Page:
March 31, 2017
He will strike your head, and you will strike his heel (v.15).
READ: Genesis 3:1-15
Molly DeLuca was playing in her garden with the German shepherd her family had recently adopted. Suddenly, the canine leaped in front of her and began jumping up and down. He was protecting Molly from a rattlesnake that had slithered onto the scene. Later, the dog was rushed to the veterinarian where the family learned that he’d been bitten three times by the reptile. Amazingly, he made a complete recovery.
When Eve encountered Satan disguised as a snake in the garden of Eden (Genesis 3:1), her body wasn’t poisoned by venom, but her mind was infected by Satan’s lies. She became convinced that satisfaction awaited her if she ignored what God said and ate the forbidden fruit.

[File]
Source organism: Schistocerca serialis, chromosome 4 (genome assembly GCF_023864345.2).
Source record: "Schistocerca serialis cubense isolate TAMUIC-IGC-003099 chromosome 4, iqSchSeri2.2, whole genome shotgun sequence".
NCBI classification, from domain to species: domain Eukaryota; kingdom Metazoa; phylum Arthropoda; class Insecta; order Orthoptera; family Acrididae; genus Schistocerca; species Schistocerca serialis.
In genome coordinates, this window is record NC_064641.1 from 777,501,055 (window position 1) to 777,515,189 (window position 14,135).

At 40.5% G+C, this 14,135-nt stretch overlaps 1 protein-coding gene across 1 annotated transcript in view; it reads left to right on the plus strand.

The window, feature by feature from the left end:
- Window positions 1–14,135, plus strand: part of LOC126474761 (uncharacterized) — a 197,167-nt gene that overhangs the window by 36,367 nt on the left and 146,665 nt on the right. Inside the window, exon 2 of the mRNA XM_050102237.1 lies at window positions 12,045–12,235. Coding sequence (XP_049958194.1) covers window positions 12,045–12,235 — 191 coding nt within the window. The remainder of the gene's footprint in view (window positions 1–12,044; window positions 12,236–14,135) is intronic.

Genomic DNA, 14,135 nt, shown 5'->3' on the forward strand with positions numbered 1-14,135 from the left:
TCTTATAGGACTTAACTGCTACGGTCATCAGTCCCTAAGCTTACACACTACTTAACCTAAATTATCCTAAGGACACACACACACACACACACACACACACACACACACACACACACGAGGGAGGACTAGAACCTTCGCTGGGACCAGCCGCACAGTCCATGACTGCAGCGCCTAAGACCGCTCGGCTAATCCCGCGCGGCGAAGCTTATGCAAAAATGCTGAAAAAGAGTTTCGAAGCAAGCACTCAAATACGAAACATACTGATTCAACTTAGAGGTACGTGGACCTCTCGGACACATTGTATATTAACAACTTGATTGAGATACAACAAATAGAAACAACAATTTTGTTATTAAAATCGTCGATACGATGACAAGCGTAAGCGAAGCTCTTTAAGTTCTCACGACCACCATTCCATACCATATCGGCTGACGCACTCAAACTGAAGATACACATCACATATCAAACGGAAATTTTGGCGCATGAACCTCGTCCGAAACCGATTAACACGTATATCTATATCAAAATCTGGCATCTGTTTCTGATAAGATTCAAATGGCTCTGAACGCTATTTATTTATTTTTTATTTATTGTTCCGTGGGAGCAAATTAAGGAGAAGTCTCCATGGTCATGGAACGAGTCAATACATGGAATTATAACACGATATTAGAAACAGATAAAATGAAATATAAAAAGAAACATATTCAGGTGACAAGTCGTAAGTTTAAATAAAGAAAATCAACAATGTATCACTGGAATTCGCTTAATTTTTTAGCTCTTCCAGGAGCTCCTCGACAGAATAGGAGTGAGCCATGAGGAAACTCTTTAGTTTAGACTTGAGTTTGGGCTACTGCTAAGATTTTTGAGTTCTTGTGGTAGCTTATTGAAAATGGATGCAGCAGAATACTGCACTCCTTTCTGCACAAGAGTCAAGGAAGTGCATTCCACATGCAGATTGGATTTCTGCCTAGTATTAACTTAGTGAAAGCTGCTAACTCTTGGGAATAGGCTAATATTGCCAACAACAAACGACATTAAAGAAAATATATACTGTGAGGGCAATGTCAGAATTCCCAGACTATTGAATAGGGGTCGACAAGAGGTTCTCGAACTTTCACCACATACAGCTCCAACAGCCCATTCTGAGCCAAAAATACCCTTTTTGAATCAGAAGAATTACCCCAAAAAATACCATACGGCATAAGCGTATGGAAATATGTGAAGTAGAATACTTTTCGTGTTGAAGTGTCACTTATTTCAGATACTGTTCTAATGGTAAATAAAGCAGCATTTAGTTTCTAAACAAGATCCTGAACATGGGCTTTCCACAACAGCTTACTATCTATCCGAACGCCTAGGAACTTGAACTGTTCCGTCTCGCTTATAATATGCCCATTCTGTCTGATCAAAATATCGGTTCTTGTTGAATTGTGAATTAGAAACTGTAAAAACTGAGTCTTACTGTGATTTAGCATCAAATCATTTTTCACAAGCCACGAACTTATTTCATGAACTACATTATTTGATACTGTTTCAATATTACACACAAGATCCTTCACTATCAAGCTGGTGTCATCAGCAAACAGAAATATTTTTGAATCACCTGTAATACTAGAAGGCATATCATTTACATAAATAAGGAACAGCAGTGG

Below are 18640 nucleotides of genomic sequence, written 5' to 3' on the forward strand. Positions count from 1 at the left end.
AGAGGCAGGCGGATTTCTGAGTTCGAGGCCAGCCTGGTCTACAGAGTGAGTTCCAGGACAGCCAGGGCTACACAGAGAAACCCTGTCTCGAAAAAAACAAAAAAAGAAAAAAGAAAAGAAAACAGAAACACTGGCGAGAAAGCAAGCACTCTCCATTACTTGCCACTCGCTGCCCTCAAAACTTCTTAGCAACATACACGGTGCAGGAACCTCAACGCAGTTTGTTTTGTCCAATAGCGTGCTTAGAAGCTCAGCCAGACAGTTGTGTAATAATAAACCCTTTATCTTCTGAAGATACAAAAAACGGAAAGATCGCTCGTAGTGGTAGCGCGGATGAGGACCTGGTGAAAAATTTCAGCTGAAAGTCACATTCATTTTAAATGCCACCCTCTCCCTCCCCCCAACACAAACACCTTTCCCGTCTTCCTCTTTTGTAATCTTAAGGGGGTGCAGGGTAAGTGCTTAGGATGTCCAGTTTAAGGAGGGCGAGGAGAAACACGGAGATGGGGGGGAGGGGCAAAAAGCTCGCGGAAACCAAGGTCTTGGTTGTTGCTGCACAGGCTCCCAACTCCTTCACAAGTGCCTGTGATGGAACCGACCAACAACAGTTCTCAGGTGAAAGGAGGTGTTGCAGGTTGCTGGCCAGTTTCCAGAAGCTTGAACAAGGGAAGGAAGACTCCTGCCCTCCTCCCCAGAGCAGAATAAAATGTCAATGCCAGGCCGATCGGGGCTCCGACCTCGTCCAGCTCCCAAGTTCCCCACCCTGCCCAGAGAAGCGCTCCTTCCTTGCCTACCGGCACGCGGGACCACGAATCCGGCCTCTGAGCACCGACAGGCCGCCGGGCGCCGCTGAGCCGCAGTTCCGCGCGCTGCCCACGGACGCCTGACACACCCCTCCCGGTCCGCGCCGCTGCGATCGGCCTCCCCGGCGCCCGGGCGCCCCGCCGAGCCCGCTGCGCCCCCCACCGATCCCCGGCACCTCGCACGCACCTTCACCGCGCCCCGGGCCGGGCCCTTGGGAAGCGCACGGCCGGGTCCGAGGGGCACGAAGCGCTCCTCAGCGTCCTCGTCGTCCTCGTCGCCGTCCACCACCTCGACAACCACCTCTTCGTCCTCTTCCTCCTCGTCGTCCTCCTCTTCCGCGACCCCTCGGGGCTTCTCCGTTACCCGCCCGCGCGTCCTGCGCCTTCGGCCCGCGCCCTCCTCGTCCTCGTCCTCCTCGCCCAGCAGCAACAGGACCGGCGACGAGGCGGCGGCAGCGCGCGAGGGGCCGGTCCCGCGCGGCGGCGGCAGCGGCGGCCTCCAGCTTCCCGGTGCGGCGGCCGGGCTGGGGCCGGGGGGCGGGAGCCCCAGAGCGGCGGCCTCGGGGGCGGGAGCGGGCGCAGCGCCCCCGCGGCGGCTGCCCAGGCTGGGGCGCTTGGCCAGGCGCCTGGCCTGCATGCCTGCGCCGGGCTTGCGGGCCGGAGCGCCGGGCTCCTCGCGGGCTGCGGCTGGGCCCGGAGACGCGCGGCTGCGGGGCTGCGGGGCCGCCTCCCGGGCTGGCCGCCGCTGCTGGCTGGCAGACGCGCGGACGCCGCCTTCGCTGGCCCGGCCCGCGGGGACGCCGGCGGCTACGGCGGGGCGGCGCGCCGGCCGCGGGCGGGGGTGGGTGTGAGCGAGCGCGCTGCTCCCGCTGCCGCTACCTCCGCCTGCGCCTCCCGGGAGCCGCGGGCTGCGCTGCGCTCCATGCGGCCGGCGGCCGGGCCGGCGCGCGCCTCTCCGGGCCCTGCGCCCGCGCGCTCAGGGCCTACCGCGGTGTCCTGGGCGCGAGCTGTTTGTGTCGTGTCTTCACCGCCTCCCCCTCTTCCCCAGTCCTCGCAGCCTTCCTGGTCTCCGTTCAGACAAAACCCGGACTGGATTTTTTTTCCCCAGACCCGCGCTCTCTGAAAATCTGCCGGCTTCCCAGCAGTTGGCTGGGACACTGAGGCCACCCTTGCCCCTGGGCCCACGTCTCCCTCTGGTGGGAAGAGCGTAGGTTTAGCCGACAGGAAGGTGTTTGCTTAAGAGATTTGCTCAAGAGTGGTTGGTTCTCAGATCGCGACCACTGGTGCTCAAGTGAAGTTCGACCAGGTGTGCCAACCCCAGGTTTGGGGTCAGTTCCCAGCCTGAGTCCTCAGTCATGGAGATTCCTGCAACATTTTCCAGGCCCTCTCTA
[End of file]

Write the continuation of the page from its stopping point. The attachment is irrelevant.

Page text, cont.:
Eve took a bite and Adam followed her example (v.6). Later, when God confronted their sin, He spoke prophetically. To the snake, He said, “I will cause hostility between you and the woman, and between your offspring and her offspring. He will strike your head and you will strike his heel” (v.15). Thousands of years later, this prophecy came true when Jesus was crucified. He suffered temporarily, but His resurrection permanently broke “the power of the devil, who had the power of death” (Hebrews 2:14).
Unfortunately, Satan still has some power. Like a snake in the grass, he strikes by tempting us. If he’s successful, he swaggers up in front of God and accuses us of our sin. Jesus, however, intervenes and stands up for His followers (1 John 2:1-2). He comes to our rescue, declaring that His blood has already paid for our sin.
Satan’s accusations are dispelled by God and His power. We’re safe forever in Him—our Protector who is alive and well!
—Jennifer Benson Schuldt
365-day plan: 1 Samuel 24:1-22
Read Romans 16:20. Think about who gives believers victory over the one who tempts and troubles us.
Consider what happens in the spiritual world as a result of sin in the physical world. How does this affect your view of temptation and sin?